The National Hockey League began staging playoffs about 81 years ago. By then, it is safe to assume, hockey players had already put their tooth-poor skulls together and said, "You know, we should get some of our guys to go in front of their goalie and knock him around a bit, eh?"
Ask Devils goalie Martin Brodeur, who has played in 27 postseason series, and won 20 of them. "Sure, one of the ways teams have success in the playoffs is going to the net. I've seen this before."
Brodeur was speaking calmly in the visitors' locker room at Madison Square Garden, a blue-on-blue striped tie knotted over a pale blue shirt, and a towel wrapped strategically around his waist. The subject of net-crashing had come up because no team is doing it more persistently or more effectively in this postseason than the Rangers are to Brodeur. The tally so far: three goalie interference calls, two nudges of the mask off Brodeur's face, one diving penalty goaded out of Brodeur and, not incidentally, a three games to one series lead for the Rangers.
"We're not trying to do anything illegal," said Rangers winger Jaromir Jagr after Game 4, a look of pure innocence on his face. "We're just trying to make a play."
Jagr was at the heart of one of this series' most memorable scenes when he and Brodeur met in the Devils' crease in the second period of Game 4. It was an apt place for these two certain Hall-of-Famers to meet. Jagr came through and raised his arm, Brodeur fell, his mask slipped off and play continued. That led to the sight of Brodeur lying vulnerable on the ice, his glove hand in front of his exposed face while he tried to save his noggin as much as the game.
In a career of happy playoff series, this has hardly been Brodeur's happiest. There was the lousy goal he let in on Ryan Callahan's sweep-around in Game 1; the dealing with Sean Avery's nyah-nyah-nyah-nyah-nyah act in Game 3; that diving call after a bump from Fred Sjostrom, and then the Game 4 winner from defenseman Marc Staal, a shot that went in, undeflected, from just inside the blue line.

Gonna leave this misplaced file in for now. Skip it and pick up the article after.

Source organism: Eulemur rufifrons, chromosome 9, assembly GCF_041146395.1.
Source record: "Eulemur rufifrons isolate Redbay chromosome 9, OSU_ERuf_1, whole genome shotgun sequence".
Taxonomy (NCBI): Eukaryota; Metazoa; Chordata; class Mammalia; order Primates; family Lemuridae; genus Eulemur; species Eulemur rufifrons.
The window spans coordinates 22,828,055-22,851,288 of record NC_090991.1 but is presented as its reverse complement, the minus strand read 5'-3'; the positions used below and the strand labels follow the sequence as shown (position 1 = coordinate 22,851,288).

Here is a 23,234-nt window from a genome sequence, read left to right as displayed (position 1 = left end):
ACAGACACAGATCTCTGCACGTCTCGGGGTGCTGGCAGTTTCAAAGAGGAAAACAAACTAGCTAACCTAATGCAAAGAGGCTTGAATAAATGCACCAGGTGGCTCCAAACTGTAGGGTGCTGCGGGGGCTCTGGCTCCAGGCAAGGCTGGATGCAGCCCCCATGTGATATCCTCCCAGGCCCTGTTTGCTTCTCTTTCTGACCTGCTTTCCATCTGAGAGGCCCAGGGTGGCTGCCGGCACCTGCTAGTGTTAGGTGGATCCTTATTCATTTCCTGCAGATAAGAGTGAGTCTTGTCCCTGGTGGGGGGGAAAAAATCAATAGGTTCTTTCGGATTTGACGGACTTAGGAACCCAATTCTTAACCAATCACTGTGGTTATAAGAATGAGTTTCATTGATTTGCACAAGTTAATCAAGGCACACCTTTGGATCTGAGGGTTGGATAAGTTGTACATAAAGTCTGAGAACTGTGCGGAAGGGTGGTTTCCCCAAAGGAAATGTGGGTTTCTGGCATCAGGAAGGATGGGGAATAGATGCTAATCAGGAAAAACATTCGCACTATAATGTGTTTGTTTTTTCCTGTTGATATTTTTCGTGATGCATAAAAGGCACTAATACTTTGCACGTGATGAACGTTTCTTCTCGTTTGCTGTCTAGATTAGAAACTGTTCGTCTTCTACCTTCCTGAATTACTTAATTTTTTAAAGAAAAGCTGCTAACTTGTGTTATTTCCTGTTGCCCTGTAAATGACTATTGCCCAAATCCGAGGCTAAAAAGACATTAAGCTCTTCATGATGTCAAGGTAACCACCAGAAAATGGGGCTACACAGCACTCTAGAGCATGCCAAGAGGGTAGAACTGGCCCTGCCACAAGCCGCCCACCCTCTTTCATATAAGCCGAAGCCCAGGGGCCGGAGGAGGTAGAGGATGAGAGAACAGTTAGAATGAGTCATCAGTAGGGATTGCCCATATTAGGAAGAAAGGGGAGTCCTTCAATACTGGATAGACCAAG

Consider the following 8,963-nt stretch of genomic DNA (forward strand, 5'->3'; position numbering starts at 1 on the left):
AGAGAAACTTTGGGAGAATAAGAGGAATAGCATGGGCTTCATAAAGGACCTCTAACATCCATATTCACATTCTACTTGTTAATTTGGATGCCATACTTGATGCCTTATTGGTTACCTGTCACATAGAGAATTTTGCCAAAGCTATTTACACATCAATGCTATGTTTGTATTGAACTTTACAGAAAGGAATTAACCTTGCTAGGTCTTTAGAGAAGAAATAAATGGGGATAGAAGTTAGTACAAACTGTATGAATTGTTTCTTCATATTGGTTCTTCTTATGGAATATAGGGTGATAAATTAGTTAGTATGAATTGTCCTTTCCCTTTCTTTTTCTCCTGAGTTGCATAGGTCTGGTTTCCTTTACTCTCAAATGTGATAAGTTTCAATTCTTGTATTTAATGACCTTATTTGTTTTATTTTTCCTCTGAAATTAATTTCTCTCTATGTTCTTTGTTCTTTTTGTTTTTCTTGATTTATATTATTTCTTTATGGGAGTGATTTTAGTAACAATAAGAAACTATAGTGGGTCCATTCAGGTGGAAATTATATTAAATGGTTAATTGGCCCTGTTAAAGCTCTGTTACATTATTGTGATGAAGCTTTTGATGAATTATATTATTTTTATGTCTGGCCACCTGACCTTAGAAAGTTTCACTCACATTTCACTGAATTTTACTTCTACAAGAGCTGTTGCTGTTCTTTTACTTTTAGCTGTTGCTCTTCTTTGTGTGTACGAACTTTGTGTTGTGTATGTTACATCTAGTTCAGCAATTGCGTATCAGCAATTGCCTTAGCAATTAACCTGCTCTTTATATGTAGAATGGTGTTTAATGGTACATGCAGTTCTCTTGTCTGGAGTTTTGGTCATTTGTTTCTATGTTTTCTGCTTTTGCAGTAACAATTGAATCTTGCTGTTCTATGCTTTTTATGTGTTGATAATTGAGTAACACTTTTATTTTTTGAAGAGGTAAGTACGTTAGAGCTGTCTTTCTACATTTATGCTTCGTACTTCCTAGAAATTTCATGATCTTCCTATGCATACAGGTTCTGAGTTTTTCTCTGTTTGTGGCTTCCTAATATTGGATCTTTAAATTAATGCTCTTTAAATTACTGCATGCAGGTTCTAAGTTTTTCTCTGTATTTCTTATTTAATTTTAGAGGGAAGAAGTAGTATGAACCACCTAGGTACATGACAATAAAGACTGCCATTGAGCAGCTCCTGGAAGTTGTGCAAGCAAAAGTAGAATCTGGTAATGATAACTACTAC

Is all this front-of-the-net havoc, not to mention the derisive serenades of "Mar-tin, Mar-tin" that the Rangers faithful begins to unleash before each game's opening faceoff (more precisely, they began unleashing those chants in 1994, and have never really stopped) finally getting to Brodeur?
"Being interfered with, getting called for diving, it's got to be frustrating for him," said Devils forward Jamie Langenbrunner. "We have to figure out a way to protect him."
The Devils say that in light of all the meanness to Marty, they just might have to start getting frisky around Rangers goalie Henrik Lundquist -- a worthy thought, perhaps, but not a smart thing to say. Shows a little unease. Is it sworn vengeance that is a scoundrel's last resort?
The Rangers say they don't see a change in a man who may yet be their nemesis before this series is done.
"Nope, Marty stays the same," said center Scott Gomez, who played with Brodeur for seven seasons before this one. "I've seen it first hand and I see it now. That guy has alligator blood."
Brodeur is one shutout shy of tying Patrick Roy's playoff record of 23, and now, from the Devils' perspective, would be a very good time for him to get it. He'll have to do it while contending with some mayhem at the mouth of his lair. The Rangers are going to keep doing what they've been doing, what playoff teams have tried to do for more than 80 years, though not always quite so successfully.